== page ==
Teresa Wakeman

Teresa Wakeman, chair of Stone Soup committee, with first-prize drawing by Norma Madden-Wilcox.

As previously mentioned, October has been a month taken over by opportunities for mystery, factual information, hobgoblins, and beautiful music. Included in that array was the Charlie Chaplin Night Light silent movie along with the Idaho State-Civic Symphony playing the music Chaplin had written to accompany the movie. It was wonderful, especially if you had never before seen this fellow and heard his music. It was a genuine treat to all in the audience. In another offering, the Haunted History Walking Tours were and are making use of belief that what would be considered fact by those who are absolutely certain ghosts were present. In addition were indisputable facts about some of Pocatello’s old factory buildings. Not yet described is the bison exhibit at the Idaho Natural History Museum, but still, the museum has already challenged our understanding of, or belief in, ghostly goings-on.

As this is being written, a scary gust of wind could be insisting that attention must be paid to weird events. Why? Because it has blown down a huge Russian Olive tree about 15 feet from here. For some, it might be easy to conclude this happening was a reminder our world is far beyond total understanding.

Whatever. Let’s return to the that amazing array of October events and the necessary understanding they each offer as examples of either beliefs or facts. Regardless of our conclusions, it is important to be aware that while there are various ways to look at the world, we all still need to make use of the cognitive area of our brains to recognize and understand factual information.

And now we have one example of things we can truly encounter and appreciate as fact. This will happen Monday and is known as “Stone Soup” where we partake of a variety of yummy soups along with rolls, salad, cookies or brownies and soft drinks. Within that array of soups everyone, even those who are very picky, can find at least one if not all 10 offerings that are, without a doubt, absolutely tasty.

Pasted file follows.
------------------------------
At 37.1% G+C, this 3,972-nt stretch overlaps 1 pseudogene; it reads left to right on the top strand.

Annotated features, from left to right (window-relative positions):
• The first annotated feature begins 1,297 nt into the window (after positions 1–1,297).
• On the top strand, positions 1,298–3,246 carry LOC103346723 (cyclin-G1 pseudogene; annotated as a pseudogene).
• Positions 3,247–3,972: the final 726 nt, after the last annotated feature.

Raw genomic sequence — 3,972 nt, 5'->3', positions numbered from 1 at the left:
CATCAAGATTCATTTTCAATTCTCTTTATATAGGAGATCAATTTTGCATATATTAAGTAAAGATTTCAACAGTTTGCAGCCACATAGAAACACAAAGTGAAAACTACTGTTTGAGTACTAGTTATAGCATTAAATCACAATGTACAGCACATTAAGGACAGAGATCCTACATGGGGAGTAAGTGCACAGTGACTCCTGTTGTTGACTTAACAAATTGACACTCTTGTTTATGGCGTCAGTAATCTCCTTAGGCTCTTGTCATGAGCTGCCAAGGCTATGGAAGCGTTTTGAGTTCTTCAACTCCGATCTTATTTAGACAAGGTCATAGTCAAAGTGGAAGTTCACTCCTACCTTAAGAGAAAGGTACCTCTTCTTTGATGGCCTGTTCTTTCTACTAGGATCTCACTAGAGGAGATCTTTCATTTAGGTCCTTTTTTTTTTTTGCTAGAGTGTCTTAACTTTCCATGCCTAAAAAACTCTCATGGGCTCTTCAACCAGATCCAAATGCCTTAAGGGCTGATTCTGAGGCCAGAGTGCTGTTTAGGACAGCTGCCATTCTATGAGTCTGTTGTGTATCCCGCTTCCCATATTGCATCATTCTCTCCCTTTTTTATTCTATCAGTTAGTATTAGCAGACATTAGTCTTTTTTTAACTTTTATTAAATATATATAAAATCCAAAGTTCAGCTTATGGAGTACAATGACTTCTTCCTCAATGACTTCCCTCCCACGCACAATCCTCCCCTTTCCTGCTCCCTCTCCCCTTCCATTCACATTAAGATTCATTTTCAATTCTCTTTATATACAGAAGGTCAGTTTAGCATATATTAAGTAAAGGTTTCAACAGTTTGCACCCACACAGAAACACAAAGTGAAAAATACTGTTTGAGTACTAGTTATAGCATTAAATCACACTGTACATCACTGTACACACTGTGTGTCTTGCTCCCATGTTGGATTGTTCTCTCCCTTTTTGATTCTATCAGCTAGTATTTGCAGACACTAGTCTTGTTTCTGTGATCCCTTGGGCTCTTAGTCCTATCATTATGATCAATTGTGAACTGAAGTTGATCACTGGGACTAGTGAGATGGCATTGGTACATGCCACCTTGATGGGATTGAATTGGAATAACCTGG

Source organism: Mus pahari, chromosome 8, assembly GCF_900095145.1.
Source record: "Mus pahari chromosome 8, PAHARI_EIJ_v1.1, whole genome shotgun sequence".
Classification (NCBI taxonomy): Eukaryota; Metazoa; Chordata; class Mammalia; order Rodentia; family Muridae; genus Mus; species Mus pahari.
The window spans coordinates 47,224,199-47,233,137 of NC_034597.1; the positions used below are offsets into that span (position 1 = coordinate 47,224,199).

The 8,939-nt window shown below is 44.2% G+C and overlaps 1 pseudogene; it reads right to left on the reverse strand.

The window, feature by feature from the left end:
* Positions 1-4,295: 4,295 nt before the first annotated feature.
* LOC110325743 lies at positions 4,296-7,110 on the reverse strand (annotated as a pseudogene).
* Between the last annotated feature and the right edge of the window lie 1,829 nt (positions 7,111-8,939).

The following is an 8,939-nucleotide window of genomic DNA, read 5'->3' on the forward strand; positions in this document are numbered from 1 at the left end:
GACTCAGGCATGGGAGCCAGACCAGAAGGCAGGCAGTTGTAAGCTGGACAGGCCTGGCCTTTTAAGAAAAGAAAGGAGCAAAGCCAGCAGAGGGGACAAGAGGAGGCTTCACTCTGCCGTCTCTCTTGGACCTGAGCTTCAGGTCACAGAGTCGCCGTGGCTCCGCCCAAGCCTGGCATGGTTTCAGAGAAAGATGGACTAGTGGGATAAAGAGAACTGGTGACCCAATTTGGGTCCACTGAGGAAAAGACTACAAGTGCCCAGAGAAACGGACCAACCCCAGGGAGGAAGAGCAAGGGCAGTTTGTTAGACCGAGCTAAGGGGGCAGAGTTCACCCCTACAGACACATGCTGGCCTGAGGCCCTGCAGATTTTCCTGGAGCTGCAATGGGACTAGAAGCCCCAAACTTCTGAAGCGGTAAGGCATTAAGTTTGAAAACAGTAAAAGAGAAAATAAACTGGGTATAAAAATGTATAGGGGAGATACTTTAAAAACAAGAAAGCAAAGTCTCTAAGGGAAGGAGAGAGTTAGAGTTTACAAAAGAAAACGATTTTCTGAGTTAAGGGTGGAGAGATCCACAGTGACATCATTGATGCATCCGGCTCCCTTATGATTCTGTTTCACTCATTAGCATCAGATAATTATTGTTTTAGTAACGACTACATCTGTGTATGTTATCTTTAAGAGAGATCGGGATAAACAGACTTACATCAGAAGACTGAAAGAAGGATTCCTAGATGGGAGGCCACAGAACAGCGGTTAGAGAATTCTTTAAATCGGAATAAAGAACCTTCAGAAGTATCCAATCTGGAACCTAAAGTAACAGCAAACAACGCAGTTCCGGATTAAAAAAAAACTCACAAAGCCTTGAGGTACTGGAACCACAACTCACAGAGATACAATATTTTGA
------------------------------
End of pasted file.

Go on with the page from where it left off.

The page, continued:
So what brings all this wonderful selection of food to the ballroom in the Idaho State University Pond Student Union? It is initially planned by the Bannock Civitan Club to benefit the Junior Civitans. And there are other activities besides the presentation of these excellent soups. These include games for children, a contest already completed to find the three best pictures depicting the theme of the Stone Soup event (first prize went to Norma Madden-Wilcox, second prize to Auvariel Warnock and third prize to Kira). There is also a raffle with 20 prizes; tickets are $1 each or six for $5.

While this event has taken place for several years, it never disappoints anyone. Four new participants are Jerry’s Jungle Café, Puerto Vallarta, The Bridge and Sangu Chaudhury. Additional participants are Butterburrs, Sand Trap, Clarion Inn, Bannock Civitan, Old Town Pocatello and Lee’s Towing and Recovery. In addition there are other donated foods from Geraldine‘s rolls and soups, brownies by the LDS Church, salads by Buddy’s and Perkins; popcorn and drinks provided by McDonalds.

Tickets are $7 at the door and $6 if you call the Chamber of Commerce. The doors open at 5 p.m. and 7 p.m. The line is long so arrive early if you don’t want to stand for several minutes. But, of course, you can always use that time to meet new friends and chat with old friends.

When asked, Teresa Wakeman, chair of the Stone Soup event said: “The last meeting we had to pull everything together was so exciting. Our efforts are to showcase the Junior Civitan members, and I am positive we will reach our goal. This is such a great occasion; over 350 people came last year so I am confident we will have at least that many people this year, and if the weather is cold, there may be even more people in attendance.”